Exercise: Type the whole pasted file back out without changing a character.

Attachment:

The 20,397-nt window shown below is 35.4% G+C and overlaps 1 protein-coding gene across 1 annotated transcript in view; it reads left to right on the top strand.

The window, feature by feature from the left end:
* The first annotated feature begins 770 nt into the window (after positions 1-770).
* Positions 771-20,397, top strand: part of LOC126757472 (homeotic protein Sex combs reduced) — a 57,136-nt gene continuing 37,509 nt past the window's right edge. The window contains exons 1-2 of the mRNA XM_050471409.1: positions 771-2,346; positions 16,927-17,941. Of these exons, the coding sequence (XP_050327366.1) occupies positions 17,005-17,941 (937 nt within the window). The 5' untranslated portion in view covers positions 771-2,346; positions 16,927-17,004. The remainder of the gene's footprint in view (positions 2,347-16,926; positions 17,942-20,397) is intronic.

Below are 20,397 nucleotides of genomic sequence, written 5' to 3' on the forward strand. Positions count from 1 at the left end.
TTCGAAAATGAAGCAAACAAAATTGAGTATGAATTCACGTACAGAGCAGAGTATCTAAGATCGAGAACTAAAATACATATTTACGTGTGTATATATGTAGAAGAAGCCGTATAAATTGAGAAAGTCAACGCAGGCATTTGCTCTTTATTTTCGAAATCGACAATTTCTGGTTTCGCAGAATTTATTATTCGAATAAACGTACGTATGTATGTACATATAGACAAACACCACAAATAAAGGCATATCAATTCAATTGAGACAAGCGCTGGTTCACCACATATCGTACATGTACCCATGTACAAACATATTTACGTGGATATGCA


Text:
The 20,397-nt window shown below is 35.4% G+C and overlaps 1 protein-coding gene across 1 annotated transcript in view; it reads left to right on the top strand.

The window, feature by feature from the left end:
* The first annotated feature begins 770 nt into the window (after positions 1-770).
* Positions 771-20,397, top strand: part of LOC126757472 (homeotic protein Sex combs reduced) — a 57,136-nt gene continuing 37,509 nt past the window's right edge. The window contains exons 1-2 of the mRNA XM_050471409.1: positions 771-2,346; positions 16,927-17,941. Of these exons, the coding sequence (XP_050327366.1) occupies positions 17,005-17,941 (937 nt within the window). The 5' untranslated portion in view covers positions 771-2,346; positions 16,927-17,004. The remainder of the gene's footprint in view (positions 2,347-16,926; positions 17,942-20,397) is intronic.

Below are 20,397 nucleotides of genomic sequence, written 5' to 3' on the forward strand. Positions count from 1 at the left end.
TTCGAAAATGAAGCAAACAAAATTGAGTATGAATTCACGTACAGAGCAGAGTATCTAAGATCGAGAACTAAAATACATATTTACGTGTGTATATATGTAGAAGAAGCCGTATAAATTGAGAAAGTCAACGCAGGCATTTGCTCTTTATTTTCGAAATCGACAATTTCTGGTTTCGCAGAATTTATTATTCGAATAAACGTACGTATGTATGTACATATAGACAAACACCACAAATAAAGGCATATCAATTCAATTGAGACAAGCGCTGGTTCACCACATATCGTACATGTACCCATGTACAAACATATTTACGTGGATATGCA